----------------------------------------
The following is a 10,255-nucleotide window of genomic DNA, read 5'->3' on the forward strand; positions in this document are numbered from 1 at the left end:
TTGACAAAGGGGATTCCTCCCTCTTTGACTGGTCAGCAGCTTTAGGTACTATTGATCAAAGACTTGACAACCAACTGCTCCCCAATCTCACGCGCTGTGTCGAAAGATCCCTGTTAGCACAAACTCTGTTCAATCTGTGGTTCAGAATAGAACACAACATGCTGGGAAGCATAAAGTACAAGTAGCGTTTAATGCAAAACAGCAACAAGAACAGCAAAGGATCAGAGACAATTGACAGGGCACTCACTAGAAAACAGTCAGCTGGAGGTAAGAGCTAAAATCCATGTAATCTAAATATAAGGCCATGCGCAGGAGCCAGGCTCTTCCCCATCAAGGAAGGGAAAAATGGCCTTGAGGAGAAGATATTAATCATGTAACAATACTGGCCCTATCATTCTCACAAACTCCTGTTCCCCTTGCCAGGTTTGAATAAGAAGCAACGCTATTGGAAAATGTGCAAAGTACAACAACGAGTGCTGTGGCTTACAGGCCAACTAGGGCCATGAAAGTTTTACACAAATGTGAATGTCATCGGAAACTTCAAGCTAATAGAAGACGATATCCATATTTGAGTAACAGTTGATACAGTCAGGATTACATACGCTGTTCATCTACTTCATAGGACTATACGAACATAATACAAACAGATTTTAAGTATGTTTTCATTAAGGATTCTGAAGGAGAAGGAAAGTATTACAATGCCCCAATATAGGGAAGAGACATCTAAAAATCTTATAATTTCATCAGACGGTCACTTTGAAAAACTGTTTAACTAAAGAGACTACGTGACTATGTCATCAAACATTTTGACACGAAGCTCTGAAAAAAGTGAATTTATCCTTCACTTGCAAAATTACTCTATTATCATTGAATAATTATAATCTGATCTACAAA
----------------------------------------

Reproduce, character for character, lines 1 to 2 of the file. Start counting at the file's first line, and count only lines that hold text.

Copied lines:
The following is a 10,255-nucleotide window of genomic DNA, read 5'->3' on the forward strand; positions in this document are numbered from 1 at the left end:
TTGACAAAGGGGATTCCTCCCTCTTTGACTGGTCAGCAGCTTTAGGTACTATTGATCAAAGACTTGACAACCAACTGCTCCCCAATCTCACGCGCTGTGTCGAAAGATCCCTGTTAGCACAAACTCTGTTCAATCTGTGGTTCAGAATAGAACACAACATGCTGGGAAGCATAAAGTACAAGTAGCGTTTAATGCAAAACAGCAACAAGAACAGCAAAGGATCAGAGACAATTGACAGGGCACTCACTAGAAAACAGTCAGCTGGAGGTAAGAGCTAAAATCCATGTAATCTAAATATAAGGCCATGCGCAGGAGCCAGGCTCTTCCCCATCAAGGAAGGGAAAAATGGCCTTGAGGAGAAGATATTAATCATGTAACAATACTGGCCCTATCATTCTCACAAACTCCTGTTCCCCTTGCCAGGTTTGAATAAGAAGCAACGCTATTGGAAAATGTGCAAAGTACAACAACGAGTGCTGTGGCTTACAGGCCAACTAGGGCCATGAAAGTTTTACACAAATGTGAATGTCATCGGAAACTTCAAGCTAATAGAAGACGATATCCATATTTGAGTAACAGTTGATACAGTCAGGATTACATACGCTGTTCATCTACTTCATAGGACTATACGAACATAATACAAACAGATTTTAAGTATGTTTTCATTAAGGATTCTGAAGGAGAAGGAAAGTATTACAATGCCCCAATATAGGGAAGAGACATCTAAAAATCTTATAATTTCATCAGACGGTCACTTTGAAAAACTGTTTAACTAAAGAGACTACGTGACTATGTCATCAAACATTTTGACACGAAGCTCTGAAAAAAGTGAATTTATCCTTCACTTGCAAAATTACTCTATTATCATTGAATAATTATAATCTGATCTACAAA